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Monday, November 25, 2013

Hiatus

Dear Readers,

I launched Sweets for Scribblers and Book Bandits almost exactly two years ago, on November 14th, 2011.

I began this blog to write a new chapter of my life.

I began this blog to write about this amazing thing called "writing."

I began this blog to rave about my favorite books.

I began this blog to publicize library events.

I began this blog to share what I learned about writing during college.

And in three weeks, I will graduate with my Bachelor's Degree in English, Emphasis Creative Writing, from Regent University. Now I need to evaluate my career goals and make the transition from student to adult. I need time to think and to write my own stories. To live my own stories.

The time has now come: I must take an indefinite blogging hiatus.

I have learned so very much from this blog--and from you, my dear Scribblers and Book Bandits, in your emails and comments. Thank you for reading and writing with me.

I have loved sharing my words with you every Friday, then every Monday.

And I still do.

So maybe I will again? Surely, at some point in the future. But for now (for however long "now" lasts), this is goodbye.

So long! Keep scribbling and reading.


P.S. Happy (Early) Thanksgiving!

Monday, November 18, 2013

YA Book-to-Movie News Roundup

Interno di un sala da cinema


 
 
 
 
 
 
 
 
 
 
 
 
 
 
 
 
 
 
Ender's Game premiered Nov. 1, 2013.

The Book Thief premiered Nov. 8, 2013.

Catching Fire premieres Nov 22, 2013.

Divergent premieres Mar. 21, 2014.

The Maze Runner premieres Sept. 19, 2014.

I, for one, love to watch as Hollywood discovers YA Fiction. 

The Lakeport Cinema is doing a special double-feature for The Hunger Games and Catching Fire on Thursday, Nov. 21 for $12. What a fun event for a family outing!

The Mockingjay movie (third in Hunger Games Trilogy) will be split into two parts (thanks to screenrant.com for the news). Boo! The book isn't long or detailed enough to merit the split, but Hollywood WILL MAKE THEIR MONEY, Y' HEAR?

The Divergent movie trailer looks good! Much better than the teaser trailer did. I read Divergent in one sitting when I should have been doing homework, which speaks to its thrills and pacing. This book also packs a thematic punch, which I love, but it has some plotting and worldbuilding problems. But! Check the new trailer:



Thanks to GreenBeanTeenQueen for the news.

The Giver, a classic in Children's Literature, is also being filmed and is scheduled to premiere on August 15th 2014 (thanks to ropeofsilicon.com for the news). The book is a wonderfully lyrical, disturbing Dystopia by Lois Lowry (a prolific author of several critically acclaimed children's and young adults' novels).  Many famous actresses and actors populate this cast, including Meryl Streep. Exxxxcited! Certain readers, however, are rumbling about Hollywood's choice to cast a 24 year old actor for Jonas, the 12 year old main character of the book. Personally, it doesn't worry me too much--Hollywood can remake Jonas into a teenager without impacting the story line too much. I hope.

Though filming for The Maze Runner is over, the director protracted the release date until September 19, 2014 (thanks to Hypable for the news). Again, boo. But maybe that's a good thing--we wouldn't want an undercooked film, after all. I enjoyed the trilogy, which is why it made my 2013 Summer Reading Recommendations. If you want to read my book review + craft post on the trilogy, you can click here. By the way, have you seen these Maze Runner trading cards?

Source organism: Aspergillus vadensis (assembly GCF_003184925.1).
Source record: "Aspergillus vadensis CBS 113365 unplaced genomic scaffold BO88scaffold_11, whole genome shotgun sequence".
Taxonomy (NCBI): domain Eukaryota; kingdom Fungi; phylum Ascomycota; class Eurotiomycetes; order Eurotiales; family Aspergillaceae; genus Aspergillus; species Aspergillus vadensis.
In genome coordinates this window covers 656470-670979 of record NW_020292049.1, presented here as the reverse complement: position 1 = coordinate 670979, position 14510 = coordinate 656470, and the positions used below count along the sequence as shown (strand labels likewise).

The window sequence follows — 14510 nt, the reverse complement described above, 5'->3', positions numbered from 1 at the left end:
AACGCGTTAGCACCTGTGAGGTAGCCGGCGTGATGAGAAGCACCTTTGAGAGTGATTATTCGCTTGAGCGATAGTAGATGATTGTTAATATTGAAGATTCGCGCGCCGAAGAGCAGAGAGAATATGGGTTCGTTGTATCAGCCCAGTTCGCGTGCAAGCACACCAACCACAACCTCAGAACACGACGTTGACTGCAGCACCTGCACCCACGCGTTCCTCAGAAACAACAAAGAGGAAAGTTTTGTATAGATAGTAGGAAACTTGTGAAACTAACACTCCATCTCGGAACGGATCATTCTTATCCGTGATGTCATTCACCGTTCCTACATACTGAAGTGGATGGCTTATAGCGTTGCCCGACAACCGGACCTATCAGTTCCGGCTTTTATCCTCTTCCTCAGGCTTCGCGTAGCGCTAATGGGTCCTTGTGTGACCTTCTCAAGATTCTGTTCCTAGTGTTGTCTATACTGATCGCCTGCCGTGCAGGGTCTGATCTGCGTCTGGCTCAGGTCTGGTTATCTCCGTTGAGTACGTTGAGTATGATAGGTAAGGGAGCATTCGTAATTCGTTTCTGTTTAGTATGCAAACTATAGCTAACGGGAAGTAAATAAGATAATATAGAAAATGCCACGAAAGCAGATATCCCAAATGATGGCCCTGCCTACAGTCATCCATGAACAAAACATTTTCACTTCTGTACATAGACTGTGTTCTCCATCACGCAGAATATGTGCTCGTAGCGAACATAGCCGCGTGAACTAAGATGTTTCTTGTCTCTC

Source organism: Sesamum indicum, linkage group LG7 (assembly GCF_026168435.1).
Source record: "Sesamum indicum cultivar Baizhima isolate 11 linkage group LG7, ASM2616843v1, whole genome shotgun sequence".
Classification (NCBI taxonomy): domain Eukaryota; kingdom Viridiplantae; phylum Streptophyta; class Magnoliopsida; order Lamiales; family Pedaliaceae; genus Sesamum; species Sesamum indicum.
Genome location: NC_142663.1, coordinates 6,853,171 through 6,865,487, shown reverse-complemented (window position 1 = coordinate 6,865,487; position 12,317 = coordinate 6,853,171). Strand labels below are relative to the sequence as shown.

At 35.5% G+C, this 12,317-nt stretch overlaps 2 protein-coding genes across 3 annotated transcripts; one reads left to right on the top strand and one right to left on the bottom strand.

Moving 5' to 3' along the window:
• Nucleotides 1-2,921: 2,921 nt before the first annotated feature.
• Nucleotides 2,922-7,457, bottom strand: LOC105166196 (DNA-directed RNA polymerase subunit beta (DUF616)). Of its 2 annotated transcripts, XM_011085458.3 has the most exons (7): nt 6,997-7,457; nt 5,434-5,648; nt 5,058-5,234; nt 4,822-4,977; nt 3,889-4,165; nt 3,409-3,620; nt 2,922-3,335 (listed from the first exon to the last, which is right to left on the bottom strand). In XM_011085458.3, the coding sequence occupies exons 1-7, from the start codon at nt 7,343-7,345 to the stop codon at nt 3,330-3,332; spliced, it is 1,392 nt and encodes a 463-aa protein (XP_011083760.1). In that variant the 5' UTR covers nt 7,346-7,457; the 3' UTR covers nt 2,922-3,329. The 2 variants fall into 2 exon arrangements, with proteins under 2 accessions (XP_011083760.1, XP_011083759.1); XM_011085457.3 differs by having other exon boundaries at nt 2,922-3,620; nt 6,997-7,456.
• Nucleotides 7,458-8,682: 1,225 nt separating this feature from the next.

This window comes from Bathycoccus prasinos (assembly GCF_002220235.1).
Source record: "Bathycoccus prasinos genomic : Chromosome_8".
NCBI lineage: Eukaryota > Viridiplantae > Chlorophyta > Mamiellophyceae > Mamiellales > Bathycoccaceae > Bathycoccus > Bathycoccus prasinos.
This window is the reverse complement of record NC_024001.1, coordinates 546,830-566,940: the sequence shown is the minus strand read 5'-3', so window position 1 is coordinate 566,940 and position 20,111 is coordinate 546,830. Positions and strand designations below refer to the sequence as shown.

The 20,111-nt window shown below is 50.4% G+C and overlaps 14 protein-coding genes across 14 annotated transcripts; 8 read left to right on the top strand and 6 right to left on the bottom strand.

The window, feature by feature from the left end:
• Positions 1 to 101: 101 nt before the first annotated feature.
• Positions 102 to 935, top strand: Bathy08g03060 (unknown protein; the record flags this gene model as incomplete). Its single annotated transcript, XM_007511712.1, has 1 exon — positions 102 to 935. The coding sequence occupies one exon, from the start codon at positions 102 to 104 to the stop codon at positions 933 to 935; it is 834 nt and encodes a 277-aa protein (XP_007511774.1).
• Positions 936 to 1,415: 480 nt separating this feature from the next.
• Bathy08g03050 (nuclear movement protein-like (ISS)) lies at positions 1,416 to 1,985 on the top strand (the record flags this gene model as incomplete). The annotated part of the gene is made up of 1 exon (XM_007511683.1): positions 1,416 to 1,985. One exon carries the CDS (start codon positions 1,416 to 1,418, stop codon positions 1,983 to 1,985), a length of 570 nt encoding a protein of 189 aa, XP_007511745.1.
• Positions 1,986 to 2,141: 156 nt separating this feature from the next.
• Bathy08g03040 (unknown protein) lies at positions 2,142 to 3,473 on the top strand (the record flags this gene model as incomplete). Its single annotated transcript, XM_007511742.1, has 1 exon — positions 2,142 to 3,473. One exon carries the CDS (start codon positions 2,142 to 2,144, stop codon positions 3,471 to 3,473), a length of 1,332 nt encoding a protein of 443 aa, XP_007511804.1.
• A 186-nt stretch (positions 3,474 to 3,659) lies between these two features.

*11/21/13 Update: I forgot to mention that the film adaption of Meg Rosoff's How I Live Now premiered on Oct. 4th 2013.

Photo Attribution:
I, Sailko [GFDL (http://www.gnu.org/copyleft/fdl.html), CC-BY-SA-3.0 (http://creativecommons.org/licenses/by-sa/3.0/), CC-BY-2.5 (http://creativecommons.org/licenses/by/2.5) or Public domain], via Wikimedia Commons

Monday, November 11, 2013

8 Things for Christian (and Other) Parents to Love About Twilight

I'm not a parent...but I was a teenager during that first humongous Twilight boom and I really enjoyed the books. I've just reread the first book to see if all the criticisms about it are true. Coming back to it as an older person, more experienced reader, and aspiring writer, I can understand the criticism; but there's been plenty of that. It's time to give Twilight a little well-deserved lovin'.

*By the way, this post contains some spoilers. But if you're reading these words, you've probably either already read and love/hate the book, or you are curious about its content. So read on!

Bella and Edward As Teen Role Models (Don't laugh, yet.)

 

1) Bella and Edward wait to have sex until after they get married. I mean, seriously, do you want your sixteen year old having sex with her boyfriend? How about her second or third boyfriend? No? Then Bella and Edward can be an example in this regard.

2) Edward is a respectful, old-fashioned kind of guy. He respects Bella's dad Charlie, and he's actually the one in the relationship who insists on marriage before sex.

3) Bella is a responsible young adult. She finishes school essays several days before their due dates. She reads literature. She shops and cooks for her father. She was ready and willing to buy her own car with her own money. Are you liking this, parents? She's actually not a bad role model, in a lot of ways.

Spiritual Matters

 

4) This book touches on a few spiritual matters. During chapter 14, "Mind Over Matter," Bella asks how vampires might have originated. Edward replies,

"Well, where did you come from? Evolution? Creation?
Couldn't we have evolved the same way as other species,
predator and prey? Or if you don't believe that all this
world could have just happened on its own, which is hard
for me to accept myself, is it so hard to believe that the
same force that created the delicate angelfish with the
shark, the baby seal and the killer whale, could create both
our kinds together?"